JM: Subsequent viewings will give more shape to my thoughts on the film's greatest virtues and nagging flaws, so I hesitate to go too deeply into either realm. But the work must be respected, plain and simple. And I have a feeling this is one of those films that demands to be seen multiple times. Sure, if you assume the film will be a hugely mind-bending supernatural ride (which many will, considering the tone of the film's trailer), it might be easy to say that the film is too predictable, that one could guess the "secret" from a mile away. By that standard, yes, that could be considered a flaw. But Scorsese and Kalogridis (and, originally, Dennis Lehane, who wrote the novel on which the film is based) are chasing after something more. Shutter Island poses questions that run deep, way deeper than any surface-level mind-bender.
KM: Scorsese is not in for the sucker punches or the easy messages. You are right. In retrospect, I get it now. It's not about me figuring it out. It's about the journey.
JM: As an auteur, Scorsese's obsessions run deep into themes of guilt and torment. A lot of people don't realize this is a guy who entered the Seminary before shifting his focus and becoming a filmmaker. And Catholic guilt plays a huge role in many of Scorsese's films, especially the earliest ones. I am actually a little surprised we didn't get more religious touches in Shutter Island, especially since it would be a welcome inclusion in a film that takes place in 1950s Massachusetts, and a film that is, very clearly, designed as a throwback to a couple of different genres. It is a challenge to make an old-fashioned thriller that fuses many different genres (among them mystery, psychological thriller, horror, and a lot of old-school detective procedurals) that still pulsates with the urgency of the "now," but leave it to Marty.
KM: I will say, though, that to me, his ending is pure movie magic. I do not want to go into it, but the "truth" about what is going on at Shutter Island is not what captivated me. With the exception of a few minor details, like I said, I had it all figured out. However, the very last exchange between DiCaprio and Mark Ruffalo, who stars as DiCaprio’s partner...that was the beautiful twist and haunting "surprise" for me. There was more resonance in DiCaprio's last line and more pain from me to him than in any other part of Shutter. And that says a lot because the film is intense, gripping, and riveting throughout.
JM: You nailed it. The real secret is, as you referenced, the film's last scene, right down to its last line and the subsequent closing visual. It is the psychological torment and emotional turmoil that interests Scorsese more than any plot twists or shocks.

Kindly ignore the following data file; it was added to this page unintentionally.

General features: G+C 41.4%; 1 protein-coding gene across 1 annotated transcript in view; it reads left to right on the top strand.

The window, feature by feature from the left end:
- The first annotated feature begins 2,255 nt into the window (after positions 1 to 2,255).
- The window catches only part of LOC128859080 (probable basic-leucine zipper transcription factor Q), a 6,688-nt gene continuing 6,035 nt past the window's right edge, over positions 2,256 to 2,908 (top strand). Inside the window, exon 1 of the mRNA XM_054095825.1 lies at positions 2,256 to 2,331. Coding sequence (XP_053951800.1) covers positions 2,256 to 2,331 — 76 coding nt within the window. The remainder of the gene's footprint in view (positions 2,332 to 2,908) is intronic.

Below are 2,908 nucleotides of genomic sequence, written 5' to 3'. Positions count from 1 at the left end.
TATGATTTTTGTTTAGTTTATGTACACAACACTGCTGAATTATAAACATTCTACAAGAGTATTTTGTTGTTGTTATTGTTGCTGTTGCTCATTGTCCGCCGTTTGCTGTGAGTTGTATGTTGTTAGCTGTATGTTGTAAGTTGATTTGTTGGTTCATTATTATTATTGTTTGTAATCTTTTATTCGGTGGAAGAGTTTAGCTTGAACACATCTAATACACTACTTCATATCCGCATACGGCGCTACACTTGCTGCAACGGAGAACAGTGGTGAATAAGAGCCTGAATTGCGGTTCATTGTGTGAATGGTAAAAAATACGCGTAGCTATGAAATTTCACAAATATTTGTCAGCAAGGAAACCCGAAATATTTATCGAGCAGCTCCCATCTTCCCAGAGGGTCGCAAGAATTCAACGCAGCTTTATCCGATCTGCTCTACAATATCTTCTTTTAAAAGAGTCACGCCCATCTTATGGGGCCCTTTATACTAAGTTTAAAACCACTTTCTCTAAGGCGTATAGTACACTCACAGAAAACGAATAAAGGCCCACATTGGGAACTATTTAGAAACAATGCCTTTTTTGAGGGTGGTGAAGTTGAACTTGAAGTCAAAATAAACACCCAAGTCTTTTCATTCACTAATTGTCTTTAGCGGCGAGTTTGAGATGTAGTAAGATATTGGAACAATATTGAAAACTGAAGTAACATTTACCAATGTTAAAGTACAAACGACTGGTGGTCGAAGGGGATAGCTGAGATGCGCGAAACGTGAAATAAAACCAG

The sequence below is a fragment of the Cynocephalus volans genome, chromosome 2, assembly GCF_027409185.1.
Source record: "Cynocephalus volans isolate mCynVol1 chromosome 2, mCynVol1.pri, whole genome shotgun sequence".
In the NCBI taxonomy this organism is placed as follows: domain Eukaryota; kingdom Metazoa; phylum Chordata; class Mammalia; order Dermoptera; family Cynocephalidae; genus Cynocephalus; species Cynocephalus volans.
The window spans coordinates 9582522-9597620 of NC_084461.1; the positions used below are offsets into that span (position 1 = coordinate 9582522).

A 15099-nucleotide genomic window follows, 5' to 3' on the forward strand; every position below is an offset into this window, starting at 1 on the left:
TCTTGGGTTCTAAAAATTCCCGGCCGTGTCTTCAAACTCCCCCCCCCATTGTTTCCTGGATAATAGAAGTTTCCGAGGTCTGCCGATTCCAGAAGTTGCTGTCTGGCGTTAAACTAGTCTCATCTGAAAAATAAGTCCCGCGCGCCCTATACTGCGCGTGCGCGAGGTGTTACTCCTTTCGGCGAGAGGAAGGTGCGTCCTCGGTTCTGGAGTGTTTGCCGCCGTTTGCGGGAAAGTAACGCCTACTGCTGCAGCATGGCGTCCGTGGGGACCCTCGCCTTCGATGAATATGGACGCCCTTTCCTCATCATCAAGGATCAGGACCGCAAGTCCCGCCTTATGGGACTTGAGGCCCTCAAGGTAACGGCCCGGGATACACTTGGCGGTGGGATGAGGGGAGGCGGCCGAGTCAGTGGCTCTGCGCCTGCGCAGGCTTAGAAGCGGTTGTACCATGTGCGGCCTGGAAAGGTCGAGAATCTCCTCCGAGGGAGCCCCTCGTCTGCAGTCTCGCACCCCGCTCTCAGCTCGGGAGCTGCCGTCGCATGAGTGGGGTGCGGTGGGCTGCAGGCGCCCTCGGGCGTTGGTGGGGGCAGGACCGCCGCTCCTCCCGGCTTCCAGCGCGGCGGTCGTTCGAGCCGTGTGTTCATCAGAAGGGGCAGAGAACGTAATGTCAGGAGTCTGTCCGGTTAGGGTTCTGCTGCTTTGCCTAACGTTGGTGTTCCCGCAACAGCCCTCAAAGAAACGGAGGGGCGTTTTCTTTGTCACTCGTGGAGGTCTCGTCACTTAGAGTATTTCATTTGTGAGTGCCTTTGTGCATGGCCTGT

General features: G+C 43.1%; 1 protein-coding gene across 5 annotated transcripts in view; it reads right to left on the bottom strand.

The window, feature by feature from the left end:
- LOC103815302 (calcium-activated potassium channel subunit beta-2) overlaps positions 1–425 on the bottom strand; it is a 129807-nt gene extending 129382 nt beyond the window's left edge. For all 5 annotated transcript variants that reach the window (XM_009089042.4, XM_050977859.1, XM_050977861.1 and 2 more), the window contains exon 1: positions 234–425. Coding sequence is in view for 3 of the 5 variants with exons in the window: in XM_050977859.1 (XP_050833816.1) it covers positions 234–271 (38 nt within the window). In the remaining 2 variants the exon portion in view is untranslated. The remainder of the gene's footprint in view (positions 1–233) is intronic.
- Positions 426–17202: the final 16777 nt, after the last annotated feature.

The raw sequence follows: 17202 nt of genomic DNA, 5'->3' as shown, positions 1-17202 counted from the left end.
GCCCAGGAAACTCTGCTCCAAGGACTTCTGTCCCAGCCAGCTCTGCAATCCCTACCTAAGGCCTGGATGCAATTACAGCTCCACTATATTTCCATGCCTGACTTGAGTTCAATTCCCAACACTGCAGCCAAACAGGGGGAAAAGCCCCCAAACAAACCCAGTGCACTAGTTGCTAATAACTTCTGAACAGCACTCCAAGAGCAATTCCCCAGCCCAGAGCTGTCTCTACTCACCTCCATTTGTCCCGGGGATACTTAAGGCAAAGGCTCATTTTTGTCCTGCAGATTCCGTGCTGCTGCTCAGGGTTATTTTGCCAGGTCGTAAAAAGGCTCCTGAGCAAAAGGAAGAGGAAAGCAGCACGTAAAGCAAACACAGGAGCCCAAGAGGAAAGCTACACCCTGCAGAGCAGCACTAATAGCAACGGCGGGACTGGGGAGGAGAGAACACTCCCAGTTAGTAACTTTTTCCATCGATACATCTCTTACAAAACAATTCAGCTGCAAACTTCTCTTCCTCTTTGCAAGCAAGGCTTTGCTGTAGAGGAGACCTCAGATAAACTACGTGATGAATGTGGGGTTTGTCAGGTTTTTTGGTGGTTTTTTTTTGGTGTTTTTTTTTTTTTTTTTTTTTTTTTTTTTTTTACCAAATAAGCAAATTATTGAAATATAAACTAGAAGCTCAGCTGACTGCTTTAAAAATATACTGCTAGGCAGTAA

KM: I do wonder how audiences will react. The film's trailer sells it as a supernatural horror film, but it really is all a psychological drama, an emotional journey for DiCaprio’s character as well as for the audience. You have to invest in this film, invest your heart and mind. So true what you said earlier about Marty and guilt-ridden angst and torment. The ride is an emotional, wrenching rollercoaster. I do think the "ride" went on a bit long at times, trying to coax out too much suspense and tension when it was really time to knuckle down and begin the reveal/revelation.
JM: Audiences will be tough. I think the film will be number one this weekend, and then probably take a hit in its second week because it doesn't deliver what anyone would be expecting. But the fascinating aspect of the film's accomplishment is that it seamlessly blends many popular genres into a psychological fever dream starring a hugely respected actor, and audiences will pack theaters and then be challenged by the power of what this film is really about.
KM: I personally was thrilled it was not a horror film. Shutter is too much of an instant classic study in psychology to be locked into such a pedestrian genre. I do think when audiences do not get what they expect, they will decide to plunk down even more ridiculous dollars for something that is what they expect and can pat themselves on the back for -- the blue football rah-rah game of Avatar. That would be sad, for they will be missing the deeper intricacies and (I would argue) importance of a film like Shutter Island.
JM: We could easily go on forever, and likely will in future discussions. The film is worth it. With Shutter Island, we are dealing with the latest masterpiece from America’s greatest filmmaker, a film whose intricacies and subtleties cannot possibly be fully realized, understood, and absorbed in one sitting. This is the kind of film that will take several viewings -- 4 or 5, I’d suspect -- before its full impact can be appreciated. And with that in mind, we need to make a date to revisit the film and submit further analysis at that time. For now, though, due to the constraints of conventional film criticism, let’s assign an “initial viewing” grade. I think Shutter Island will endure as a classic, and I slap it with an unequivocal A.
KM: I second the idea of multiple viewings because as we discussed here, I started to think through a few of my slight qualms I had with the film. Shutter is already a classic and I embrace it with an A-.